And with 'Storms of Mars' James Goldsmith was mixing you guys and was scrambling to ensure this was being captured properly?

Nato: Yeah he thought it was a rehearsal take.

Matt: Nato told me that my hairs were standing up on end, so I went back and looked at it yesterday and my hairs were sticking up on it, I remembered at the time it was like a desperate tremendous energy to get it all out, The 'Storms Of Mars' and the whole album. At the end of it I didn't want to have anything to do with it. Hear it listen to it, I didn't want anything to do with the album. I feel much better now. 18 months later it seems the right time to release it. It couldn't have happened too soon. As I was quite ill, it takes quite a long time to actually get the drugs out of your body. I had fatigue, the fatigue lasted quite a long time.

With 'Storms Of Mars' who came up with the music?

Matt: Clayton wrote the beginning part of that years ago and you guys wrote the middle part.

Nato: Yeah he wrote the verse and the chorus but it needed a middle part.

Matt: Yeah it needed a middle part and James came up with the keyboard.

Nato: Yeah but it's just one note. [everyone laughs]

Matt: Is it just one note? Well that took one and a half years to write that one note!

Sometimes all it takes is one note, like the intro sustained guitar note over the mega riff to Ministry's 'Just One Fix' is just one note, but a damn fine dynamic at that moment.

Matt: All the ideas of the past collided at that moment to write that song.

How did you decide to use that video footage with the release of the single?

Nato: I just looked at it and thought “this is incredible”.

Matt: I only saw that footage three, four weeks ago and I was like “What the hell? I can't remember that day”.

Who came up with the flashing text idea in the video?

Nato: Oh yeah, Beasty-oke... I think lyric videos are just a thing these days. I thought the lyrics were so important that we had to spell them out, literally.

How did the new material come together for the new album?

Matt: When we got back together after breaking up we revisited any music that anyone had ever done, and music that we had made in the time that we had broken up, as people had made lots of music. So we revisited anything to see if we could use it for the next step, and Nato came back with complete songs.

Nato: I was living in London and felt that the band had broken up before I found out that Matt was ill. I was jamming with other people and writing my own music and feeling inspired, so I ended up with some new songs up my sleeve that were going to be used for a new band.

Matt: Yeah you were over there and had seen all this art, this music, all his favourite bands over there and he had come back inspired. You had fire in your belly, you wanted to do something.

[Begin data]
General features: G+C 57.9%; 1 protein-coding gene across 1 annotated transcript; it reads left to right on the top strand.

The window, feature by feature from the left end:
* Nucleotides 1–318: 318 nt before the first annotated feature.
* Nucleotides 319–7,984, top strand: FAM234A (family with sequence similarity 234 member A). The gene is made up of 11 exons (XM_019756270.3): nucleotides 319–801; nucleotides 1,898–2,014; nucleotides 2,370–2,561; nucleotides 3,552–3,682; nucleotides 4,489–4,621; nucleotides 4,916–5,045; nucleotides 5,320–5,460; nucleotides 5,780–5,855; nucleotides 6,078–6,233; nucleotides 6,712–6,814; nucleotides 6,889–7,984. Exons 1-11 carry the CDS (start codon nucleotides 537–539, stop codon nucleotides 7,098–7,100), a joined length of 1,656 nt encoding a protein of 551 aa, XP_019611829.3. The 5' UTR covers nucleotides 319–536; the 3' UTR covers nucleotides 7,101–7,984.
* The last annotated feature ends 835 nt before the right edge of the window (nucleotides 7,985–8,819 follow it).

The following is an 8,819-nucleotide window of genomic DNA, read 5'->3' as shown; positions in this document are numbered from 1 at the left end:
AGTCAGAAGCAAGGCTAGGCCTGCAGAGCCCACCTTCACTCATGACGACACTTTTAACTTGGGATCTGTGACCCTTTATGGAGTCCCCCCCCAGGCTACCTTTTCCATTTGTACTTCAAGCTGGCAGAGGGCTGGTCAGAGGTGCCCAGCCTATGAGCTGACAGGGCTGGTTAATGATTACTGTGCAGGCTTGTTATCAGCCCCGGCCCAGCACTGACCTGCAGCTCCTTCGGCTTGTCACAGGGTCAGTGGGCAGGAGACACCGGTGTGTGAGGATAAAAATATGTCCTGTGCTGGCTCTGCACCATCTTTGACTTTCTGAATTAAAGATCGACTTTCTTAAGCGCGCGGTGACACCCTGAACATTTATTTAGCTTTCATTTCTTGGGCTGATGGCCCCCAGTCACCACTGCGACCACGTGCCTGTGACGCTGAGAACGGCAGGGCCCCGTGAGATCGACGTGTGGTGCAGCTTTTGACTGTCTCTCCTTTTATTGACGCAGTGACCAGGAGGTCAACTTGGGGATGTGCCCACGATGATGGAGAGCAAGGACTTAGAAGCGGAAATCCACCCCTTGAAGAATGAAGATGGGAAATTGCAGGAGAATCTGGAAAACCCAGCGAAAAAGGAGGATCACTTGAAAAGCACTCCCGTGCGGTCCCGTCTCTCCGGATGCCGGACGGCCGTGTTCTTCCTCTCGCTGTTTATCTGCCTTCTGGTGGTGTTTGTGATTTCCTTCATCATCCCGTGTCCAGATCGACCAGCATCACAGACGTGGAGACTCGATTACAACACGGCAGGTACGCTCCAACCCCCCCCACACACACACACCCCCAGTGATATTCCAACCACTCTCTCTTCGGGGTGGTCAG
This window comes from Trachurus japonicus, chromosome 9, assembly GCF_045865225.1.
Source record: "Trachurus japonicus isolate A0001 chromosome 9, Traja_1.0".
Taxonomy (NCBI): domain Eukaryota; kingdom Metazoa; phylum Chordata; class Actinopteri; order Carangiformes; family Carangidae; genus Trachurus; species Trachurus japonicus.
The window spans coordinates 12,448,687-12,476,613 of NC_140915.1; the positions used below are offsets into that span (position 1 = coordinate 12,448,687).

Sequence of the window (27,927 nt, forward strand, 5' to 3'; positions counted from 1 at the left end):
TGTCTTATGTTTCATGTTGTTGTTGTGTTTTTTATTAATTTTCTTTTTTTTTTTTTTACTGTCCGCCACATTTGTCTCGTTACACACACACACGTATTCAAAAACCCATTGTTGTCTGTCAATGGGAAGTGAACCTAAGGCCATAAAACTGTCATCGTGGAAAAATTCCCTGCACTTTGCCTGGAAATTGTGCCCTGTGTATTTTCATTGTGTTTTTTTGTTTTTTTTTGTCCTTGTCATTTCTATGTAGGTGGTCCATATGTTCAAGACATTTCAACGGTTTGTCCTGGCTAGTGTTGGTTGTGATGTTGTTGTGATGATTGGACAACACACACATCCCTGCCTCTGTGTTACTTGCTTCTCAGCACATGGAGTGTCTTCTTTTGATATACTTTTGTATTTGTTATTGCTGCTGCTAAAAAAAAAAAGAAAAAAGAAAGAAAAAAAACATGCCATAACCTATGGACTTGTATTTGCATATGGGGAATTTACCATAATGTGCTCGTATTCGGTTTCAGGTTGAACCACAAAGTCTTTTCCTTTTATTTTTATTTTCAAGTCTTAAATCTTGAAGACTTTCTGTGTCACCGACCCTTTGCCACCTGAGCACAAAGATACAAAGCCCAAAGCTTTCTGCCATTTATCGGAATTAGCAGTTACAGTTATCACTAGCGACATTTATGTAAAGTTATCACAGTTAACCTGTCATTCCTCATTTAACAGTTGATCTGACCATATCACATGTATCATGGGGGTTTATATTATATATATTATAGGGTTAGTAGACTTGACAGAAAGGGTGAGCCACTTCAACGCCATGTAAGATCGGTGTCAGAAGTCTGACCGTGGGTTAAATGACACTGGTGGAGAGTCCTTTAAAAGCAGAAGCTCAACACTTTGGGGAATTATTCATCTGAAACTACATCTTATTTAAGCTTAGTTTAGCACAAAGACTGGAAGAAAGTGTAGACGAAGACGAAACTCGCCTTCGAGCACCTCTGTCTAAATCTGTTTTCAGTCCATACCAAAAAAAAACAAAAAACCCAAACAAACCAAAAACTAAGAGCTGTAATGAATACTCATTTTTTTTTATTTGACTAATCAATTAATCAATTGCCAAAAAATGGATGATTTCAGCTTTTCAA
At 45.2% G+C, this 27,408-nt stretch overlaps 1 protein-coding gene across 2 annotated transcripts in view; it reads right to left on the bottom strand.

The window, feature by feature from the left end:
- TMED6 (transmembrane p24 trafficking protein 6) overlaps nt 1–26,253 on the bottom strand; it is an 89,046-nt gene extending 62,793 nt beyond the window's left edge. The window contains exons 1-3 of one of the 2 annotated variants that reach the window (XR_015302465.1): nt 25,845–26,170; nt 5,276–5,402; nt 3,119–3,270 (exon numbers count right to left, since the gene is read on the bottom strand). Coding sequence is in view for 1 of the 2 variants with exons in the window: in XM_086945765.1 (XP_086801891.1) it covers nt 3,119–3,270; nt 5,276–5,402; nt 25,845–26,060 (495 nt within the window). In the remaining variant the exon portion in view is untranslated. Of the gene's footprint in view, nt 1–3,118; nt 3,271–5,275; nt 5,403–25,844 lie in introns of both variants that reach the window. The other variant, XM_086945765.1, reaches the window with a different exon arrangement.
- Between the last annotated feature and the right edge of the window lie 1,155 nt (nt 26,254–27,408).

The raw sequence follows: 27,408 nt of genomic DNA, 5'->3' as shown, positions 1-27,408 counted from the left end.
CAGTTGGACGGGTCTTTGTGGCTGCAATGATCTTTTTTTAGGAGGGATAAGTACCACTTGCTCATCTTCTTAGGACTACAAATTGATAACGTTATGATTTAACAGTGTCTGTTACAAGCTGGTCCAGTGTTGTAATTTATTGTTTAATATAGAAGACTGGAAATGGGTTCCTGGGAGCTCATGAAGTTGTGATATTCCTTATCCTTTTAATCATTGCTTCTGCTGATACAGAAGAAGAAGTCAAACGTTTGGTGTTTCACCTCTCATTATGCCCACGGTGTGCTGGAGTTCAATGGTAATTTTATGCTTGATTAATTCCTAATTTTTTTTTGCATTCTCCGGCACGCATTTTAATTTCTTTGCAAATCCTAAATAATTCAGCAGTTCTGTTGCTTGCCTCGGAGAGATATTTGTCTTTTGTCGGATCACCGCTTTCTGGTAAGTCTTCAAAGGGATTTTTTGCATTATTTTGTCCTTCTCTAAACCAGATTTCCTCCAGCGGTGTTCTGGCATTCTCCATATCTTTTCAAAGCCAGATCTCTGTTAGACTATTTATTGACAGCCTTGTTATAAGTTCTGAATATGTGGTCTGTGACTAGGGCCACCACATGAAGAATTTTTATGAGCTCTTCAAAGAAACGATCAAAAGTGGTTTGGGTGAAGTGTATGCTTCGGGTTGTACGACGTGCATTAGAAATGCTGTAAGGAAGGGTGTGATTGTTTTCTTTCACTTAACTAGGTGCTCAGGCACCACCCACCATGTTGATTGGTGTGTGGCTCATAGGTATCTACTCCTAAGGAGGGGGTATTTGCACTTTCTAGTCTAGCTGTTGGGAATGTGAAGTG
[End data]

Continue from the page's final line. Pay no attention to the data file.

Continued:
Nato: Yeah and when we met with Nick the artist who does our covers about the album art, he asked what have you got in your head about it. I said all I can see in my mind are all these amazing old statues and ancient ruins and stuff that I'd been looking at over the last few years. So we ended up with the angel with the sword as the cover.

Matt: It's almost like everyone in the group went away on their own separate journey and led their own lives and my illness brought us back together again to make this record.

So you had pretty much broken up just before Nato went to London?

Matt: Being in a band is a bit tiring after a while, thats the reality of it... we spent too much time together. I really enjoyed not being in a band at that time.

Nato: I thought the band was over, but thought I would come back to NZ eventually...

Nato then found out from Matt that he had been diagnosed with cancer and they talked on the phone, Matt said that the rest of the band were keen and he wanted to do another album, as soon as he said that Nato agreed immediately. In that one conversation the band had reignited and the new album 'IV' was suddenly on the horizon...

Nato: I came back for a month over summer... we rehearsed our new songs for 10 days and then recorded them in 10 days.

And Matt you were sick at that point?

Matt: I finished my chemo on the 2nd of January 2017. I would have finished my last treatment, but you are still left with fatigue, you have no strength, it takes a long time, I wasn't feeling normal for about a year... it was so tough, also the mental side of it and depression. That whole fear of not being able to get back to where your body was, you now have to live with fatigue. I couldn't even stand for a full day at work because I couldn't physically do it, it freaks you out. It gets out of control. I have to respect my body now, I'm swimming at the moment, pretty much everyday. I'm trying to build fitness. I have to really allocate my energy and conserve it...

Are you back at work now?

Matt: I'm back working and studying now... but yeah the fatigue was game changing, ending and it's boring, I had to sleep all day, you would wake up and still feel tired. So it's about learning how to respect it, that's all.

While Nato was away in London and Beastwars were seemingly broken up Matt started to feel ill, a normal flu floored him for three weeks. There was daily pain, his health seemed to be failing unlike anything he had previously experienced. He went to A&E several times and eventually asked them to check him over as he knew something was wrong. His gut feeling was correct and was diagnosed with Non-Hodgkin lymphoma. He realised after that it was growing inside the whole time with early Beastwars as he hadn't being feeling quite right for many years.